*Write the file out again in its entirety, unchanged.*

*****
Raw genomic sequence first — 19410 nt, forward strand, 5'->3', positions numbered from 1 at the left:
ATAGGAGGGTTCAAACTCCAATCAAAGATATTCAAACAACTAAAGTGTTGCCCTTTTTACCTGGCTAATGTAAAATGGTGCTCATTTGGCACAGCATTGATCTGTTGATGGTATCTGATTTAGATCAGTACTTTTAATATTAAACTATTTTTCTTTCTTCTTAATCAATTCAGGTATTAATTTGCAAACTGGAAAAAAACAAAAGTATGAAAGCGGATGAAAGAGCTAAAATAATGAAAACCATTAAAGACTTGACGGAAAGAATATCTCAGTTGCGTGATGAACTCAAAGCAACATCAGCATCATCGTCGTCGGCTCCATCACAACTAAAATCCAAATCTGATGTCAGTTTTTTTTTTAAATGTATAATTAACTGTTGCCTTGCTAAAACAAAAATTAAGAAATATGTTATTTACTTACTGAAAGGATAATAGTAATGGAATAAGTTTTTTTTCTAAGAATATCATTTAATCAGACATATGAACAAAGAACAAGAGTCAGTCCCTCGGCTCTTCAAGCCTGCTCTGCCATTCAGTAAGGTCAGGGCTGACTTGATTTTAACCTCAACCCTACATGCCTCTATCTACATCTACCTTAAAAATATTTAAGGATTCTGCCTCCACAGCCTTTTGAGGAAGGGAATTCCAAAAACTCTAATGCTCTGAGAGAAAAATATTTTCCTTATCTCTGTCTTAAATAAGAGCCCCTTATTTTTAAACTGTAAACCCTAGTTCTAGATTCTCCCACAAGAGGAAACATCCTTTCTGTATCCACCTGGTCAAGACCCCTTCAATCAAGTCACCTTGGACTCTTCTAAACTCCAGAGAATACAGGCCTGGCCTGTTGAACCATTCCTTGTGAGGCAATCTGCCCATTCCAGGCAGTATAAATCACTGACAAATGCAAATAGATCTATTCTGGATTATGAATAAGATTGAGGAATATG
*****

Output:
Raw genomic sequence first — 19410 nt, forward strand, 5'->3', positions numbered from 1 at the left:
ATAGGAGGGTTCAAACTCCAATCAAAGATATTCAAACAACTAAAGTGTTGCCCTTTTTACCTGGCTAATGTAAAATGGTGCTCATTTGGCACAGCATTGATCTGTTGATGGTATCTGATTTAGATCAGTACTTTTAATATTAAACTATTTTTCTTTCTTCTTAATCAATTCAGGTATTAATTTGCAAACTGGAAAAAAACAAAAGTATGAAAGCGGATGAAAGAGCTAAAATAATGAAAACCATTAAAGACTTGACGGAAAGAATATCTCAGTTGCGTGATGAACTCAAAGCAACATCAGCATCATCGTCGTCGGCTCCATCACAACTAAAATCCAAATCTGATGTCAGTTTTTTTTTTAAATGTATAATTAACTGTTGCCTTGCTAAAACAAAAATTAAGAAATATGTTATTTACTTACTGAAAGGATAATAGTAATGGAATAAGTTTTTTTTCTAAGAATATCATTTAATCAGACATATGAACAAAGAACAAGAGTCAGTCCCTCGGCTCTTCAAGCCTGCTCTGCCATTCAGTAAGGTCAGGGCTGACTTGATTTTAACCTCAACCCTACATGCCTCTATCTACATCTACCTTAAAAATATTTAAGGATTCTGCCTCCACAGCCTTTTGAGGAAGGGAATTCCAAAAACTCTAATGCTCTGAGAGAAAAATATTTTCCTTATCTCTGTCTTAAATAAGAGCCCCTTATTTTTAAACTGTAAACCCTAGTTCTAGATTCTCCCACAAGAGGAAACATCCTTTCTGTATCCACCTGGTCAAGACCCCTTCAATCAAGTCACCTTGGACTCTTCTAAACTCCAGAGAATACAGGCCTGGCCTGTTGAACCATTCCTTGTGAGGCAATCTGCCCATTCCAGGCAGTATAAATCACTGACAAATGCAAATAGATCTATTCTGGATTATGAATAAGATTGAGGAATATG